As we and our colleagues point out in the foreign lawyers’ amicus brief in Nestlé/Cargill, “in allowing the [customary international law] claims to move forward, the court was apparently unpersuaded” by this argument, which was unsupported by any evidence (p.19). Moreover, instead of focusing on theoretical business deterrence, the majority in Nevsun focused on the importance of allowing claims for breaches of customary international law, recognizing that the traditional common-law torts do not capture the severity of their harm and that states’ obligations to provide effective remedies may “demand” such recognition (paras. 119, 124-26, 129). The majority argued that adequately redressing customary international law violations “requires different and stronger responses than typical tort claims, given the public nature and importance of the rights involved, the gravity of their breach, the impact on the domestic and global rights objectives, and the need to deter subsequent breaches” (para. 129). These reasons should apply equally to the considerations at play in the Nestlé and Cargill cases, and should take priority over theoretical concerns of competitive disadvantage, which in any case have been refuted by other amici in the case.
Canada was the Only Forum for Justice
Further underscoring the importance of asserting home state jurisdiction over multinational corporations in such cases, the motion judge dismissed the defendant’s forum non conveniens motion in part because after reviewing the available evidence pertaining to the independence of the Eritrean judiciary, he was not convinced that a fair trial would be possible in Eritrea. If the Canadian court had not heard the case, there would have been no recourse anywhere in the world against a company operating in Canada accused of complicity in slavery abroad. Importantly, while the alleged harms occurred overseas, the plaintiffs alleged that the company’s board of directors and senior management in Canada were responsible for decisions regarding the development of the mine and exercised authority over the parastatal subcontractors for whom the plaintiffs were forced to work. It would be disturbing if a Canadian company could actively participate in international crimes in such a way with total impunity.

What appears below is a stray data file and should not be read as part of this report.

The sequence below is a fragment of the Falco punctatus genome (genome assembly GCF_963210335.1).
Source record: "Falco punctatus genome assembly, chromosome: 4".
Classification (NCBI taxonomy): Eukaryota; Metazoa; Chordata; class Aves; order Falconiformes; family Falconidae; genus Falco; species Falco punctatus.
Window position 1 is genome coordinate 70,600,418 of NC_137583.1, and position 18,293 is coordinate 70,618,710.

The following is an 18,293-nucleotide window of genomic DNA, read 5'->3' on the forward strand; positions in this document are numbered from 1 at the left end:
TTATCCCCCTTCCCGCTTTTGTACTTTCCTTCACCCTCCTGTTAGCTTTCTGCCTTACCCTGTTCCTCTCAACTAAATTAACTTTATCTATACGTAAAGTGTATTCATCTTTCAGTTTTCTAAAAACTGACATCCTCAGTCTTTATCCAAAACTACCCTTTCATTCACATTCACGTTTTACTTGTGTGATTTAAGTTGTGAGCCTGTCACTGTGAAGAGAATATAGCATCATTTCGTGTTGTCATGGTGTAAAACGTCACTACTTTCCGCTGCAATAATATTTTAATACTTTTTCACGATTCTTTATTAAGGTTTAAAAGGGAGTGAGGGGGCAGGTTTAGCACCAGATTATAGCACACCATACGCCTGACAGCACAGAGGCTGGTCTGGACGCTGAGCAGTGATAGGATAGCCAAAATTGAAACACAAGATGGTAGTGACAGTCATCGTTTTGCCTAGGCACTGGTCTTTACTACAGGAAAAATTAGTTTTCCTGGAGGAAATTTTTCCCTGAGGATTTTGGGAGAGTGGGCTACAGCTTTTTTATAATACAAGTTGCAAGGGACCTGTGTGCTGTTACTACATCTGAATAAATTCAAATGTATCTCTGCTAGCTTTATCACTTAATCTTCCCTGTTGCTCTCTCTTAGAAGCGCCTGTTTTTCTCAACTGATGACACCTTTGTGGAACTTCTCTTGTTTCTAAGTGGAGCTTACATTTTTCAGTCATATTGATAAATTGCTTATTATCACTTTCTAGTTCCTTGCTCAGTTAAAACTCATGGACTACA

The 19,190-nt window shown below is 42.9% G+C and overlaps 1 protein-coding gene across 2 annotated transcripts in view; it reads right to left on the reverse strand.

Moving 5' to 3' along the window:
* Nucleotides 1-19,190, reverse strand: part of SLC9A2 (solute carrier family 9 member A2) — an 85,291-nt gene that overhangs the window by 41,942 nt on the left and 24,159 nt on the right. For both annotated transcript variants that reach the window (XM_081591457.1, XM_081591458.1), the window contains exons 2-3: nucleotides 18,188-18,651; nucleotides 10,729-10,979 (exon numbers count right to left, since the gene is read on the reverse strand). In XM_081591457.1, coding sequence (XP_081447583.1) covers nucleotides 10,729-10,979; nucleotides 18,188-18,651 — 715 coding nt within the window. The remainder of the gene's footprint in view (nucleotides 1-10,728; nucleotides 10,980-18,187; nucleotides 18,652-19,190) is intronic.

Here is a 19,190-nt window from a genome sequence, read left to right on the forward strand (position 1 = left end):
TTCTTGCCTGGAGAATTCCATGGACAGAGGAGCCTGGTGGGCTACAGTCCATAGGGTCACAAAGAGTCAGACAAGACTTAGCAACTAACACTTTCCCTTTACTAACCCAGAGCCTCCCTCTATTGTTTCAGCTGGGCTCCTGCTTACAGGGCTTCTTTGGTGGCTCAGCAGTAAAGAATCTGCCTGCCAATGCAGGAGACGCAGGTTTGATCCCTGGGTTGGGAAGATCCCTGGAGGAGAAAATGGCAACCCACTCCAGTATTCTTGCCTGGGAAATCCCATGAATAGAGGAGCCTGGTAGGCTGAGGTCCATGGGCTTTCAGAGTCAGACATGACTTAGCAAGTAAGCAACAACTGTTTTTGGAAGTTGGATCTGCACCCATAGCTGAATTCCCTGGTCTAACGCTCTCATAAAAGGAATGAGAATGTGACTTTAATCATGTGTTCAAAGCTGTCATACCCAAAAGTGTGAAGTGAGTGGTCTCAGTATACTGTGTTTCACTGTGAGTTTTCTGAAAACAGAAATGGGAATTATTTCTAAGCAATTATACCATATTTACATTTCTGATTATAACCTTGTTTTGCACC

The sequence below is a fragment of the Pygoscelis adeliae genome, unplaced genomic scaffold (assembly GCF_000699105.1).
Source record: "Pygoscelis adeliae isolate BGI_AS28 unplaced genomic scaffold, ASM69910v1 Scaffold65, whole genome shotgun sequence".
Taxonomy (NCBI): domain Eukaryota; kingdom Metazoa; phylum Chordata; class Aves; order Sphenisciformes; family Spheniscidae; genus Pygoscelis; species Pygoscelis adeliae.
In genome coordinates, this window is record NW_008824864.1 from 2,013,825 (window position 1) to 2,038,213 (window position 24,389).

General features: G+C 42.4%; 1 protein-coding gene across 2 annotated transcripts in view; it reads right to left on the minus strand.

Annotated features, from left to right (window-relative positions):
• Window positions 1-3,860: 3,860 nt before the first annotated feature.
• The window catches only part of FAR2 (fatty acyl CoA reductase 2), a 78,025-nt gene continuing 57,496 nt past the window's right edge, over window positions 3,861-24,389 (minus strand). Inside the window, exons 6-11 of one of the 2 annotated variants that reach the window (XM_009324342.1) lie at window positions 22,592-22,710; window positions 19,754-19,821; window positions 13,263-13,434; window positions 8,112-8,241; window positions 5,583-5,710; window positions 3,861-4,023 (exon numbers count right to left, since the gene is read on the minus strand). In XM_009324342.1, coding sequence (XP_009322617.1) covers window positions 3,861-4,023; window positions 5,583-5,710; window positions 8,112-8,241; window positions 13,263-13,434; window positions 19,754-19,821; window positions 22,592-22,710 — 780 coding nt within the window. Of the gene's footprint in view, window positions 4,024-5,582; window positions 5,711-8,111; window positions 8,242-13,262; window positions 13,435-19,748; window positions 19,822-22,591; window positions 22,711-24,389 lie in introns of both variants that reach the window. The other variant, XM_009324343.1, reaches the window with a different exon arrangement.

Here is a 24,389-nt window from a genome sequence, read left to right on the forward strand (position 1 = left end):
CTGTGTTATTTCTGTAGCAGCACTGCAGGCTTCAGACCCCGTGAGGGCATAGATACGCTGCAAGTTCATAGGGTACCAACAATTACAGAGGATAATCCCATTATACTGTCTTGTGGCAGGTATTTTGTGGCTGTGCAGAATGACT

Implications of Nevsun’s Reasoning to the Questions Raised in Nestlé/Cargill
The issues at play in Nevsun closely parallel those in the Nestlé and Cargill cases. The ATS, as the U.S. Supreme Court held in Sosa v. Alvarez-Machain, is a jurisdictional statute allowing federal courts to “recognize a common-law cause of action for claims based on the present-day law of nations.” Therefore, like the Supreme Court of Canada, the U.S. Supreme Court will consider whether to allow a common law claim to proceed against a corporation for a breach of customary international law – including the same breaches at issue in Nevsun, forced labor and slavery – with claims based on aiding and abetting liability. As noted, Nestlé and Cargill in their respective briefs advanced similar arguments in favor of corporate immunity, arguing that customary international law lacks a consistent norm of corporate liability in these types of cases.
With these similarities in mind, the Nevsun decision can be instructive. As the majority in Nevsun recognized, national courts “play an important role in the ongoing development of international law” (para. 70). The majority further noted, “[i]n implementing and advancing customary international law,” national courts contribute “to the ‘choir’ of domestic court judgments around the world shaping the ‘substance of international law’” (para. 72). Like the Supreme Court of Canada, the U.S. Supreme Court should reject corporate impunity and instead allow the case to proceed, recognizing domestic corporate liability for customary international law violations.
The authors are amici in the foreign lawyers’ brief filed in Nestlé/Cargill.